The legal dispute surrounding the shrine in Ayodhya may see its denouement on September 24.
The Lucknow bench of the Allahabad high court will deliver its verdict on the matter, which has been pending for six decades.
Apparently realising the sensitivity of the matter, the Uttar Pradesh (UP) government dashed off a letter to the Union home ministry on Wednesday asking for additional deployment of 630 companies of paramilitary forces in the state.
This would mean over 60,000 additional men in uniform will be there to handle any situation arising after the high court order, a top police official said. The Mayawati government reportedly took the step soon after the September 24 date of verdict was fixed.
A three-judge special bench hearing the title suits to decide whether the place of worship was a temple or a mosque had finished hearing in four cases on August 25 and reserved its judgment. According to notices sent out to the parties involved, the verdict would be read out at 3.30 pm on September 24.
Both sides are keeping their fingers crossed for the time being. “We have complete faith in the judiciary and I am sure the entire (minority) community will respect the verdict whichever way it goes,” Zafaryab Jilani, counsel for the Babri Masjid Action Committee (BMAC) says. “It is a rare opportunity to demonstrate the secular credentials of our judicial system and also of the people of our country,” he adds.
“I don’t expect any extreme reactions after the order is pronounced,” says Ranjit Lal Verma, advocate for Nirmohi Akhada, a religious institution in Ayodhya. “It would not be the end of the legal battle. Whichever side loses would have the option to approach the Supreme Court… our judiciary commands immense respect… I am sure both Hindus and Muslims would respect the verdict,” he asserts.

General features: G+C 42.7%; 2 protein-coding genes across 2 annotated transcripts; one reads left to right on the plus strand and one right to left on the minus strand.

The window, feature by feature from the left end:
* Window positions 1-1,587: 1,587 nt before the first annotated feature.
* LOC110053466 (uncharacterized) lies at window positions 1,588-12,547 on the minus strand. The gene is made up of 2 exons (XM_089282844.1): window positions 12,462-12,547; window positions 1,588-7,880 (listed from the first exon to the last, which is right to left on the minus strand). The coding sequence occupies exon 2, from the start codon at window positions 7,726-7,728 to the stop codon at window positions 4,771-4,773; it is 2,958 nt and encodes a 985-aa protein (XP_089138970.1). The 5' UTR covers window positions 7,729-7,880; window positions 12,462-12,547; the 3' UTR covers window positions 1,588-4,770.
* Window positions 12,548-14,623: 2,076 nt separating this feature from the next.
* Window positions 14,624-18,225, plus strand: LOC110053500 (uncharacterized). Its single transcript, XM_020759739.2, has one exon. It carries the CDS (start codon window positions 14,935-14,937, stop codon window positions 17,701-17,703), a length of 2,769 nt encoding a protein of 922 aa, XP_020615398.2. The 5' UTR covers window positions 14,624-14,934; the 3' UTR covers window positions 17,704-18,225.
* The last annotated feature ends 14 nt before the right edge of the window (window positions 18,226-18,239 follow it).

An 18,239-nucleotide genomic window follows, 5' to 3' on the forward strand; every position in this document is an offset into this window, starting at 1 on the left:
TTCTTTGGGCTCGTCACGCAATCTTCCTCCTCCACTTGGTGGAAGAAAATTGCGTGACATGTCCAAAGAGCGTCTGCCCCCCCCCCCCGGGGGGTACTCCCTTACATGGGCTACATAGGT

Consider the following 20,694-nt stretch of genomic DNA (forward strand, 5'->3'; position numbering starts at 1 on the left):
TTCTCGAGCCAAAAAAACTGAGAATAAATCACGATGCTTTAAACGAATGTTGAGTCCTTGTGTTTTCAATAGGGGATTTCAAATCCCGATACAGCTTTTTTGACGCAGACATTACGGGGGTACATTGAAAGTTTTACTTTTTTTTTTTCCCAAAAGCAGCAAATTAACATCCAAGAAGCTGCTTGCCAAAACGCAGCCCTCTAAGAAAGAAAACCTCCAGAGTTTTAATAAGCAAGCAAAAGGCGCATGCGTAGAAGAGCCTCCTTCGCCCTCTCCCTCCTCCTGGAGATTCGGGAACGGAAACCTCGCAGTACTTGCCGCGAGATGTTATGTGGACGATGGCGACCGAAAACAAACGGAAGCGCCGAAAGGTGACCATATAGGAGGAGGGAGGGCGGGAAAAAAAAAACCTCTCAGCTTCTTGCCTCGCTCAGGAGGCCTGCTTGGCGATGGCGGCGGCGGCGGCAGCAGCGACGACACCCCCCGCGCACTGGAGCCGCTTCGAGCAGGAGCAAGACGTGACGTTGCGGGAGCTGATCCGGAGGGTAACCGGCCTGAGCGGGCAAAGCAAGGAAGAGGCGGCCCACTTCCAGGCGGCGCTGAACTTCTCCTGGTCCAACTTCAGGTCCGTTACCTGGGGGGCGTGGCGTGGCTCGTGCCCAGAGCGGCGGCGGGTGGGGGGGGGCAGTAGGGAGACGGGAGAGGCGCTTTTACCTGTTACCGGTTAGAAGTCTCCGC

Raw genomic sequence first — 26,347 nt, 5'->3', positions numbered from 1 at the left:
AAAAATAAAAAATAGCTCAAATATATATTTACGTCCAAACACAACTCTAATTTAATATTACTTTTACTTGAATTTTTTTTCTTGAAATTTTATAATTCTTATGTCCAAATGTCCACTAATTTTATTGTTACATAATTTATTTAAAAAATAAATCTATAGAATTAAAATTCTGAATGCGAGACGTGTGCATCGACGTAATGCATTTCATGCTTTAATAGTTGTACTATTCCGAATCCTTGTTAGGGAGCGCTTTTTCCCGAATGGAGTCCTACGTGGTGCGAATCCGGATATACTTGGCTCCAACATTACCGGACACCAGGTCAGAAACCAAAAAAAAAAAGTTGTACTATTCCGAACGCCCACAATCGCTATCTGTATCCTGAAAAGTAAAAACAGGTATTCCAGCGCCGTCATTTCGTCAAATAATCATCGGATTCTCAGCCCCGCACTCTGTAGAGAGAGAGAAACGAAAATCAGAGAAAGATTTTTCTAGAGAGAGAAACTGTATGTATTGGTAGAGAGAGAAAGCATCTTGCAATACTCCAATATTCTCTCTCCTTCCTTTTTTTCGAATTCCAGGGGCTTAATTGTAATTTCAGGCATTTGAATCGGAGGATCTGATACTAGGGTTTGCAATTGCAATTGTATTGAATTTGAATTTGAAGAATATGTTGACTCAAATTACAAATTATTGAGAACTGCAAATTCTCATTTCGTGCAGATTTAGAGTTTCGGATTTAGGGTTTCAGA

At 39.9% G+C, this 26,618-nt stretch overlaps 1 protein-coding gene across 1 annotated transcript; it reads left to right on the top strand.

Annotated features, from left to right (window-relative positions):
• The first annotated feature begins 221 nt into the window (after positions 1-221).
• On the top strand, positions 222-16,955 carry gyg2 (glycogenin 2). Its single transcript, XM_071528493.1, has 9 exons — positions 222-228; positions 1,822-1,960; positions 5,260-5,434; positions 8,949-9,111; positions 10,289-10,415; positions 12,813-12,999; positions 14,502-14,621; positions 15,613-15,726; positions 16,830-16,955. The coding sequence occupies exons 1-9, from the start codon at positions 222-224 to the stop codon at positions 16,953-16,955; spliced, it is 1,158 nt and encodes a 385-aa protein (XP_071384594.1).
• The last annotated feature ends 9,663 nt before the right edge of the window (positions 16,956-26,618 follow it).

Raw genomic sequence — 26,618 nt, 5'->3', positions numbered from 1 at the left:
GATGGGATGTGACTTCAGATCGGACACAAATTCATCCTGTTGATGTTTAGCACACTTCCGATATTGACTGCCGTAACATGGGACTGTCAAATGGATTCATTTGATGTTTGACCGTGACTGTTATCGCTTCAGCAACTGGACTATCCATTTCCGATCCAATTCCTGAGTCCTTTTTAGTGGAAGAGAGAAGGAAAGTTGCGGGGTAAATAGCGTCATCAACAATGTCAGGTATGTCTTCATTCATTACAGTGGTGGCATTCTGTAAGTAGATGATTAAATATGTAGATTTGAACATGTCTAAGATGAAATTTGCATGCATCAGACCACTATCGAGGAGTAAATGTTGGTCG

Senior high court advocate IB Singh agrees that the court order may not be the end of the legal dispute, “but it surely promises to lend a touch of finality to the long-pending matter”.
The matter has indeed been hanging fire for long. The legal dispute started in 1950 but the genesis of the trouble goes as far back as 1528 when Mughal emperor Babar’s lieutenant Mir Baqi built a mosque in Ayodhya. Hindus claim it was built on a temple marking the birthplace of their God Ram.
The dispute continued, with communal clashes at times. However, things took a serious turn when some people placed idols of Ram inside the disputed shrine during the night of December 22, 1949.
Ever since the Ayodhya dispute has been a saga of communal strife, political skulduggery, and a point of debate between lawyers and historians. ‘Kar sevaks’ demolished the disputed structure on December 6, 1992, but the controversy surrounding the shrine has refused to die down.